# Re: Lambda-calculus and lisp

*From*: Raffael Mancini <ramanci@xxxxxxxx>*Date*: Wed, 07 Feb 2007 16:44:06 +0100

Espen Vestre wrote:

Raffael Mancini <ramanci@xxxxxxxx> writes:What I was talking about are strictly mathematical function, but I

Huh?Well not every relation is a function, as relations can have more than

one results which is not allowed for functions. So functions are a

subset of relations.

You're both missing the point... Heck, I thought this was completely

obvious to any lisper (but I have to admit that I've probably got a

minor brain damage due to some exposure to axiomatic set theory and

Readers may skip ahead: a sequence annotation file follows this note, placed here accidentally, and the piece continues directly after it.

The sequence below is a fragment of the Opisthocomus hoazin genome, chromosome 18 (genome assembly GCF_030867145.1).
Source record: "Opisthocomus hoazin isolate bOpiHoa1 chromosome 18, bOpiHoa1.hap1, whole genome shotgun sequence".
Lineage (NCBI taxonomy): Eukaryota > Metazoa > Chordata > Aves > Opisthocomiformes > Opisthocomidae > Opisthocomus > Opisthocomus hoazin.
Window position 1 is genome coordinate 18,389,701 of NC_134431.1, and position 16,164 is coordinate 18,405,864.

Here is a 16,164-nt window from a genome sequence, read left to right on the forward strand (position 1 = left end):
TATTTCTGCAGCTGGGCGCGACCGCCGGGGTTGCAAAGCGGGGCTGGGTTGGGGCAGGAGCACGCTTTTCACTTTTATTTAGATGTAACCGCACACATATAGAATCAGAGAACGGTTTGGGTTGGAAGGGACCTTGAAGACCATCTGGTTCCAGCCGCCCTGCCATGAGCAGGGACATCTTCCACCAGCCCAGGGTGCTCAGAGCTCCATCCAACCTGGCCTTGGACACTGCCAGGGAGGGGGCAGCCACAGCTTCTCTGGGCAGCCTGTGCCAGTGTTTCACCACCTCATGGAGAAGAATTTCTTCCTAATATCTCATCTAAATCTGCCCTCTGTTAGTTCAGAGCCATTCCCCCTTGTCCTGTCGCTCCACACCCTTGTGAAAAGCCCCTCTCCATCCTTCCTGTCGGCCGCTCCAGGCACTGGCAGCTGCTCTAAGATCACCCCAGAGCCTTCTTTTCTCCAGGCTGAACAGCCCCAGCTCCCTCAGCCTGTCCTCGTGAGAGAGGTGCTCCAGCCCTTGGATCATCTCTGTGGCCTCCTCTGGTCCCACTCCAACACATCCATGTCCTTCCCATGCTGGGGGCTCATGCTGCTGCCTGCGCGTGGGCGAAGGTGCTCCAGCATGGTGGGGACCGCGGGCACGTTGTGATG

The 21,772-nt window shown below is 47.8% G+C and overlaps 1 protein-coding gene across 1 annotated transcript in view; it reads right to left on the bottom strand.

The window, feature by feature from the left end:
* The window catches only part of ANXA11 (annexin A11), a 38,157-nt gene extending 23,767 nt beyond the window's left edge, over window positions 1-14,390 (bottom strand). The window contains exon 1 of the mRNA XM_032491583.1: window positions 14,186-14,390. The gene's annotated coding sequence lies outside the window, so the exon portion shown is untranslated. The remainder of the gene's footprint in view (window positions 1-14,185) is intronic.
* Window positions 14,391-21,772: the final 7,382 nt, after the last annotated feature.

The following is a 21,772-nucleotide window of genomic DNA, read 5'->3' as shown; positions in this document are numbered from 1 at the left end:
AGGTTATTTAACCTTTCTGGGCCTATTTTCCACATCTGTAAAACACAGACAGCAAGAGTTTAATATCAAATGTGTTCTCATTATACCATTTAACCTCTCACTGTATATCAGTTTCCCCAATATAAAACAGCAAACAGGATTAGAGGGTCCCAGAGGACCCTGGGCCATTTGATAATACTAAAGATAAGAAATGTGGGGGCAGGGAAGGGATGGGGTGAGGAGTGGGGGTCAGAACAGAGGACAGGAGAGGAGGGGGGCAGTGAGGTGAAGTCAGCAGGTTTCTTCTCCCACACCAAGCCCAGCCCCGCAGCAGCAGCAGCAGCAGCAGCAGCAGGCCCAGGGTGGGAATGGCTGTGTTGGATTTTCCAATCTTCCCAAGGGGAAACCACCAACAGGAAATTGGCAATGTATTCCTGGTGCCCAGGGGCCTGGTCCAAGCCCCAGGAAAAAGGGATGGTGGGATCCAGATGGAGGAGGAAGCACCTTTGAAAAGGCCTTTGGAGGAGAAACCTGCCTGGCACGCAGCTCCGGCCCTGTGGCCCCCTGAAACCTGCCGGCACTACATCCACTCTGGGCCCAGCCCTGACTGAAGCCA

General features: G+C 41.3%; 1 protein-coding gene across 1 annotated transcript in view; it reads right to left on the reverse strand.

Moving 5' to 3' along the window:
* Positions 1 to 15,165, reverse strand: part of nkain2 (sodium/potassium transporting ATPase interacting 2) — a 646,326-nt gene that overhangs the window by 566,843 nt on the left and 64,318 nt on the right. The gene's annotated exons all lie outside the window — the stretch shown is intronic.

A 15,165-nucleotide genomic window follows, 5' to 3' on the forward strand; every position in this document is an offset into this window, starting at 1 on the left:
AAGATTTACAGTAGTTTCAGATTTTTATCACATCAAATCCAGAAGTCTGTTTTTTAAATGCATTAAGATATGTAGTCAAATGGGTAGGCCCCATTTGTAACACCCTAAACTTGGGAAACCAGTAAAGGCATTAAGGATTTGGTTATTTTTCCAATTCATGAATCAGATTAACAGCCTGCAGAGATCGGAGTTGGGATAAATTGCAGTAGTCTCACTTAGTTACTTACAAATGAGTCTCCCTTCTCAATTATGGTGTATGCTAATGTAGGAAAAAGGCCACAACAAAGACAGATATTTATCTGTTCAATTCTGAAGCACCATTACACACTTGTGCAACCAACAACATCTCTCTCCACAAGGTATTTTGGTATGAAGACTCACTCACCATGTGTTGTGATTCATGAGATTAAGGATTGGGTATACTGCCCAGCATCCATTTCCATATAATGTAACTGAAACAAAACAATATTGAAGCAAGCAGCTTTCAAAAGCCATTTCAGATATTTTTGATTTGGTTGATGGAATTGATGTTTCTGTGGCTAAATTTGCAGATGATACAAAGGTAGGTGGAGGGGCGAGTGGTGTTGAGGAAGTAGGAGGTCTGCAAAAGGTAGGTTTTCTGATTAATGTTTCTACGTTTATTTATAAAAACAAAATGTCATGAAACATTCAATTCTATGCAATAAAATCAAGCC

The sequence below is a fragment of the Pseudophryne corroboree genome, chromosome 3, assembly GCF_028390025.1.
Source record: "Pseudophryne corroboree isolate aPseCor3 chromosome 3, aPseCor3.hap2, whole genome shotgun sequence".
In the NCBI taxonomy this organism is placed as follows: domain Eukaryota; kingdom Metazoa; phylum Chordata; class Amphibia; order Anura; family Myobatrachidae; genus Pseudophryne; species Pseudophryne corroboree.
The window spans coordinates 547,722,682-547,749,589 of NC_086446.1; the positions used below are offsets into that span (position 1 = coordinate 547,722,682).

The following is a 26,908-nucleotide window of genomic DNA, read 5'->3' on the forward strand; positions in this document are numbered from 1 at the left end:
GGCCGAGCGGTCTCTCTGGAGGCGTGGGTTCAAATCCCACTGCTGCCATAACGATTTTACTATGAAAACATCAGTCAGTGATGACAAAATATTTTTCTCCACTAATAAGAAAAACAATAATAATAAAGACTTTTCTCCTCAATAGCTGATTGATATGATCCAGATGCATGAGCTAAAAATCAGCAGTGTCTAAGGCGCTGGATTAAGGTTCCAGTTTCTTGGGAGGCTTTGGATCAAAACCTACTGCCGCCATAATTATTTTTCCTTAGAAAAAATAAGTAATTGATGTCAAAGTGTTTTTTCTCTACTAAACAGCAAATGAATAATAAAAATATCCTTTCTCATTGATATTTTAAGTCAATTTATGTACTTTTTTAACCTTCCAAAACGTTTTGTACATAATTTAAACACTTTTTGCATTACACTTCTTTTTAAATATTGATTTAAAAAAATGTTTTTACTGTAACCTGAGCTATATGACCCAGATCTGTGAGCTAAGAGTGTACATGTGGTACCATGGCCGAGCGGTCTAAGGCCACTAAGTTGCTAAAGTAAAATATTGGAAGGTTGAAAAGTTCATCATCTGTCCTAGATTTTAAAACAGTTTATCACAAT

lambda calculus)! What do you guys do when you encounter a relation

and need to implement a check for it? Run for help from the prolog

guys? I think not! You probably implement a in-my-relation-p

function. And there's my point: Any relation is also a function, but

of course a function with a different /range/, namely the set of truth

values {0, 1} (or {T,F}, (t nil) or whatever notation you like :)).

think I got your point.

.

**Follow-Ups**:**Re: Lambda-calculus and lisp***From:*Espen Vestre

**References**:**Lambda-calculus and lisp***From:*Raffael Mancini

**Re: Lambda-calculus and lisp***From:*Ken Tilton

**Re: Lambda-calculus and lisp***From:*Espen Vestre

**Re: Lambda-calculus and lisp***From:*Holger Schauer

**Re: Lambda-calculus and lisp***From:*Espen Vestre

**Re: Lambda-calculus and lisp***From:*Raffael Mancini

**Re: Lambda-calculus and lisp***From:*Espen Vestre

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